More damning still was the emergence of the bird-protectionist movement, many of whose supporters were women. Under the aegis of the Audubon Society, its high-toned members (few of whom were Jewish) sought to convince the fashion-conscious public to wear featherless hats — Audubonnets, they were called — in protest of the killing of birds for their plumage. Although ostriches per se were not targeted (these birds were bred so that their feathers might be harvested, in contrast to those caught in the wild), the increasing disfavor with which all plumes were held, especially by the well-bred, trapped the “sturdy, well nurtured” feathers of South African ostriches in its net, as well. In short order, the Audubon Society succeeded in transforming feathers from a fashion statement, governed entirely by aesthetics, into a moral statement, governed by one’s conscience.

One of the very first documented instances in which consumer culture in the United States bowed to, and actually took its cue from, external social pressures, the Audubon Society’s laudable campaign against feathers was not without its dark side: A subtle sheen of genteel antisemitism coated its efforts. The “foreign-born of our cosmopolitan population are giving [us] a great deal of trouble and some hard work,” duly reported the society’s newsletter in a 1905 article titled, simply, “Aliens.” The latter “seem to have an inconquerable (sic) desire to kill something, and no respect of the laws.” Jewish feather dealers and their representatives fought back. “We must take up the gauntlet and meet these people in a battle royal,” they thundered, dismissing the Audubon Society as a bunch of “self-righteous, over-zealous, misguided sentimentalists.” But to no avail. Staying clear of feathers had become the thing to do.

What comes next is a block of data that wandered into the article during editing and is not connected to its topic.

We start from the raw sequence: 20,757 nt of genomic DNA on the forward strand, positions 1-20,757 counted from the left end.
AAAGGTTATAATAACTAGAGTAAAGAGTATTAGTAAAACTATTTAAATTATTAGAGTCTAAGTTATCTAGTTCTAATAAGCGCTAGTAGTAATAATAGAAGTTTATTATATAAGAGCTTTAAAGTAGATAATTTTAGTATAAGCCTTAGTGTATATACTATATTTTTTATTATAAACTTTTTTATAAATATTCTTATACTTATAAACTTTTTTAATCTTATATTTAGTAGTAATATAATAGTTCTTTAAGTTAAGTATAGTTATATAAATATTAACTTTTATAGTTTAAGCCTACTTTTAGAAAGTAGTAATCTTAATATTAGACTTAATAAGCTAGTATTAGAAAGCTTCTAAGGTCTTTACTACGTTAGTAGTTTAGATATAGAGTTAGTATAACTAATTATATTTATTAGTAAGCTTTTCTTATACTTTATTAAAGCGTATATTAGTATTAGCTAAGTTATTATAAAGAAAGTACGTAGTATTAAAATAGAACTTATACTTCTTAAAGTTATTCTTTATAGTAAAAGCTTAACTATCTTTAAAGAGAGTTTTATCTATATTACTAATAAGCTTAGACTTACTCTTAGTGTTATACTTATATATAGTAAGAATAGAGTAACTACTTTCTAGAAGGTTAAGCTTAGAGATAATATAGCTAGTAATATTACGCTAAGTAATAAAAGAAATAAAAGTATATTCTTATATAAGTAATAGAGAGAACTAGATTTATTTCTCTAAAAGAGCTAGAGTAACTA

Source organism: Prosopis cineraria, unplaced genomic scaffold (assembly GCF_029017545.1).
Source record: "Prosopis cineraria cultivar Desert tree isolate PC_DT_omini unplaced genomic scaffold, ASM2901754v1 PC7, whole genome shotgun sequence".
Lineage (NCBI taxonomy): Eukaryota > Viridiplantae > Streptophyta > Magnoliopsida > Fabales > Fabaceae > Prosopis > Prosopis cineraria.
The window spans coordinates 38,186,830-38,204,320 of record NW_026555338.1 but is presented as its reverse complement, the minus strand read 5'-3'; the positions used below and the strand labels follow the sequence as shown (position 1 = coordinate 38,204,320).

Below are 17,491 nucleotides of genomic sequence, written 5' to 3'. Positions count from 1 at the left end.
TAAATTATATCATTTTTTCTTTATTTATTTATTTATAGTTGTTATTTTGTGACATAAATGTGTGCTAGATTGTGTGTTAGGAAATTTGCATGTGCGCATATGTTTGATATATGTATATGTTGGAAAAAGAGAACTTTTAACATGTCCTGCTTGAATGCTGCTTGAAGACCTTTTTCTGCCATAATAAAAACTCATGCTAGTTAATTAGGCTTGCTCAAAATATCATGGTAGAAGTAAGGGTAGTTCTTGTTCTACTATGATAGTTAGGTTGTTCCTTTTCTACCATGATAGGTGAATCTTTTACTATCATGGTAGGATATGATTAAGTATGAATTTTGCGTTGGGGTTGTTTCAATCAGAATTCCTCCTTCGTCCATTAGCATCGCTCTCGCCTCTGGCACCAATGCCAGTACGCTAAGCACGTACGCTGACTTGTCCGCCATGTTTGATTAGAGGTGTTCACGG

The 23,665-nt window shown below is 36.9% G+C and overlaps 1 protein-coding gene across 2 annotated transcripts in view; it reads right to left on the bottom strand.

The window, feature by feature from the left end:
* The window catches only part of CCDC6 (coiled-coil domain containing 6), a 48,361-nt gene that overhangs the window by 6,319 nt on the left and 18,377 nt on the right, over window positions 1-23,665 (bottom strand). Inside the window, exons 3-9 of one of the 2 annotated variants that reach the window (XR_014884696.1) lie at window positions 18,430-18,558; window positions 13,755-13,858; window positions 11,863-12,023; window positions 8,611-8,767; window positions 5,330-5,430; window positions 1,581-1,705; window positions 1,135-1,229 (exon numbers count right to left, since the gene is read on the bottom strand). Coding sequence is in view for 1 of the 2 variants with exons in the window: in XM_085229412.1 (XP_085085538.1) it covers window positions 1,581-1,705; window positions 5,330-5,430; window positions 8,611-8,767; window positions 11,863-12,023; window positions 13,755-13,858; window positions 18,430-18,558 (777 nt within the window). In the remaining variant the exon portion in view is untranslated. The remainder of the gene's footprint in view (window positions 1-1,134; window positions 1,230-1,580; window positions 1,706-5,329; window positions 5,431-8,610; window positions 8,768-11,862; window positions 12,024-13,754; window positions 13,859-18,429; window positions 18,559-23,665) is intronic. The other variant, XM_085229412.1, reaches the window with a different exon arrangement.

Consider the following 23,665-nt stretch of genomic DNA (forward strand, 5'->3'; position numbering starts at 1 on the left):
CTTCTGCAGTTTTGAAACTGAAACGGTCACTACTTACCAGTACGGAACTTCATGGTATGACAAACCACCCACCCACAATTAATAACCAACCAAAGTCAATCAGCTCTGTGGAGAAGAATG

Taken together, these forces dramatically weakened the hold of the feather on both the consumer’s imagination and her pocketbook. Prices tumbled to record lows, declining so markedly that the industry never quite recovered. Once prosperous importers were reduced to peddling fruit on the streets of London, entire settlements like Oudtshoorn increasingly resembled ghost towns and those who had made their living on the backs of the ostriches now felt, it was said, “as hard done as the ostriches had formerly felt after being plucked.” As for the mighty feather, well, most Americans came to use it not as a lustrous form of personal adornment but as a humble household implement: the feather duster.

Small comfort that, I admit. And yet, the fact that this unsettling economic crisis ultimately came and went without leaving a searing imprint on the Jewish collective imagination offers us a kernel or two of hope that we’ll rebound from the current malaise, much as our forbears eventually recovered from that of 1914. Stein’s new book reminds us that the modern Jewish experience has had far more than its share of economic ups and downs, but also that Jewish life and those who cherish it somehow manage to go on and on.